Carbonate reservoir properties vary at nearly every scale due to complex deposition & diagenesis and representation of heterogeneity is closely related to scale. A number of techniques have been developed recently to create increasingly detailed static models that better represent complex spatial variations in rock type, porosity, permeability and fluid saturations. As a result static models have become very large and may contain up to 50 million cells; too large to simulate efficiently. More simple – coarser – dynamic models are needed to simulate fluid displacement in the reservoir, speed up history matching and assess multiple geologic realizations and development options efficiently.

Upscaling is defined as the process of constructing such relatively coarsely gridded simulation models from fine-scale geologic models, while maintaining enough precision to evaluate uncertainty in reservoir and operating conditions. Critical effects that need to be preserved in scale-up include:

  • Compartmentalization due to structure and stratigraphy.
  • Effects of vertical and horizontal heterogeneity
  • Flow dynamics and changes in saturation due to production/injection

Because of complex internal structures and types of connectivity, simple analytical methods are no longer adequate for permeability upscaling multi-million cell static models. Flow based and pressure field solution based permeability scale up methods have been developed and are preferred to generate the effective permeability tensor that preserves the effects of heterogeneity and the displacement behavior of the finely gridded complex static model. Flow Based Scale Averaging uses single-phase numerical simulation to back out directional effective permeabilities or inter-block transmissibilities of coarse grid model cells. The concept is similar to measuring permeability in the laboratory across a plug or a full-diameter core.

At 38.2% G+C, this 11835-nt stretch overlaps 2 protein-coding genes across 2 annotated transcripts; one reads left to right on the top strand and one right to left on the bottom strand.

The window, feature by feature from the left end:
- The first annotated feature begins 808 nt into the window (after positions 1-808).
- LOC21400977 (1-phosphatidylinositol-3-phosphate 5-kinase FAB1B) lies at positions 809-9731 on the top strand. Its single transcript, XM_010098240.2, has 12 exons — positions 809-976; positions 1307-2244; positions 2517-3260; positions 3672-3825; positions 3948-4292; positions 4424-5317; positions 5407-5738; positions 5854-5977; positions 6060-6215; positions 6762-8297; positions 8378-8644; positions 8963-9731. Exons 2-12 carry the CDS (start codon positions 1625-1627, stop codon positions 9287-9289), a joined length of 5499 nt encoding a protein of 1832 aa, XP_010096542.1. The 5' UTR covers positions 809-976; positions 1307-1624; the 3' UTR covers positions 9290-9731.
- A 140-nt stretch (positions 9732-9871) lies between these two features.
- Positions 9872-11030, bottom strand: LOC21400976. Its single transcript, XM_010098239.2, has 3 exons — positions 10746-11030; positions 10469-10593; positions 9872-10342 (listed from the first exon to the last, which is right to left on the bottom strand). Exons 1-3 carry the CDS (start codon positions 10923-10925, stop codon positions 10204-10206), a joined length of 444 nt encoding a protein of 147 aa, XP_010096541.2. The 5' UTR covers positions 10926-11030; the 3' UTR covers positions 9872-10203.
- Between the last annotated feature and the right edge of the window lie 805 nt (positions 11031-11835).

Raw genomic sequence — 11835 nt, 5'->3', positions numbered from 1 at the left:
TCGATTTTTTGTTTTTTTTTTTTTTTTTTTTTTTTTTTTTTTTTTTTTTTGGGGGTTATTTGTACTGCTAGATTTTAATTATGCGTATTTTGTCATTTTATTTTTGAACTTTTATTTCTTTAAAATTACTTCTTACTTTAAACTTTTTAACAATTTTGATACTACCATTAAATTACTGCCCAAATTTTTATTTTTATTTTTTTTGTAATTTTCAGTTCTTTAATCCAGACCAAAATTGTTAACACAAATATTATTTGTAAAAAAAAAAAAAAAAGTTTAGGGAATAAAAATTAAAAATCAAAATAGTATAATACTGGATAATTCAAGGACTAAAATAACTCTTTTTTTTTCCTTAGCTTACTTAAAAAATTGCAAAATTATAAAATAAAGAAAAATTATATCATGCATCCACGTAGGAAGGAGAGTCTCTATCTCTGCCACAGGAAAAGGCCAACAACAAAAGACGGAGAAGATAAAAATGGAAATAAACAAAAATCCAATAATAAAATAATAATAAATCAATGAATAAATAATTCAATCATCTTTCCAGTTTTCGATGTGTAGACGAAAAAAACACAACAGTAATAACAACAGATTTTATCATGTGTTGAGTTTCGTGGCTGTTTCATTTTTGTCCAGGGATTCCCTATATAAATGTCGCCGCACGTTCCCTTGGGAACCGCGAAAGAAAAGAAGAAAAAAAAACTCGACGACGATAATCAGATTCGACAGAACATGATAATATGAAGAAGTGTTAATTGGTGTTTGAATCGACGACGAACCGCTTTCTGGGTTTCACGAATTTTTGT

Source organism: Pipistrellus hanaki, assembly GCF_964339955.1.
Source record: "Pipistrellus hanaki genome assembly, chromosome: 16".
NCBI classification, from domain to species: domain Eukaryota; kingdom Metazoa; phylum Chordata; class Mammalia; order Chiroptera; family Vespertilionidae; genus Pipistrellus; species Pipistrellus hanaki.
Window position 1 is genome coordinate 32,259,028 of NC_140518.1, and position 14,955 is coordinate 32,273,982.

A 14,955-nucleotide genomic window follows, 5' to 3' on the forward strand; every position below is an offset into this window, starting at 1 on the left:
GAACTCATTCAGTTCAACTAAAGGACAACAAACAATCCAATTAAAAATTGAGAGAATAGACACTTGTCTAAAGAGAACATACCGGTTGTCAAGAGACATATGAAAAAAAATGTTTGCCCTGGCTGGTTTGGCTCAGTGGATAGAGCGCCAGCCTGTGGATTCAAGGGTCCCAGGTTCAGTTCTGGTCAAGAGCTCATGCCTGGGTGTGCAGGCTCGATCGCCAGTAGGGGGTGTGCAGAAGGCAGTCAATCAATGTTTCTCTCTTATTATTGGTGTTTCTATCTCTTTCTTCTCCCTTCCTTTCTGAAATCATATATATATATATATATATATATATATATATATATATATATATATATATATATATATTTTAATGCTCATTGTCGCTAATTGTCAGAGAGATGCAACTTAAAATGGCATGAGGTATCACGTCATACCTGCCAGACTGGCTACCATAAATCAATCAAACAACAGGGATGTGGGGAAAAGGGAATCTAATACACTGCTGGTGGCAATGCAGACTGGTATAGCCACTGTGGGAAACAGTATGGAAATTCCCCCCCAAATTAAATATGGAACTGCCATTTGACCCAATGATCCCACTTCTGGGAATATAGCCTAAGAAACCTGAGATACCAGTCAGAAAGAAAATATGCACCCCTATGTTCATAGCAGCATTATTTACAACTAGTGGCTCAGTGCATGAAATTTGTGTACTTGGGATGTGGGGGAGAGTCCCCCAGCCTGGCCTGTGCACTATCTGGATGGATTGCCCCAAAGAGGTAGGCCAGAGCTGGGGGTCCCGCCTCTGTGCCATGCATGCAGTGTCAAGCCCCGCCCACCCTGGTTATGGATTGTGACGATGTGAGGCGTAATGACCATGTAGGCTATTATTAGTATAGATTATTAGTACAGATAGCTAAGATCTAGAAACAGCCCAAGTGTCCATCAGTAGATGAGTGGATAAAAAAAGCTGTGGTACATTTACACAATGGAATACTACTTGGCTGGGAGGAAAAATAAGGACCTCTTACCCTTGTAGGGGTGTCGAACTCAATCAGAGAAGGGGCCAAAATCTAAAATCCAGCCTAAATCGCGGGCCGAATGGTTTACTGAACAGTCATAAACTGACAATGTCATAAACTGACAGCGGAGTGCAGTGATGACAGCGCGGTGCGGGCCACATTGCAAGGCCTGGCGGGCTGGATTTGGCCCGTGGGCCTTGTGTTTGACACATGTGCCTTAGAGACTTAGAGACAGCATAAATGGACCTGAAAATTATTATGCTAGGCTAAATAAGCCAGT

Pressure Field Solution (or Pressure Solver) methods are mixtures of “explicit solver” and “finite difference” methods.

Directional permeability averaging is sometimes used.

The z direction effective permeability for the coarse-grid block is approximately equal to the arithmetic average of the harmonic means of the fine-grid z direction permeabilities.

The effective permeability in the x direction for the coarse-grid block is approximately equal to the harmonic average of the arithmetic means of the fine-grid x direction permeabilities. Quality Control is an important part of model building.

It is necessary to quality control dynamic model properties and compare to the static model: utilize visual inspection of areal maps and cross sections. Perform statistical comparisons and make sure the upscaling process has preserved the effects of heterogeneity for reliable modeling of dynamic changes.

It is particularly important is preserve high permeability “Super-k” layers which may act as conduits for water or gas breakthrough and tight streaks that may act as barriers or baffles to vertical flow.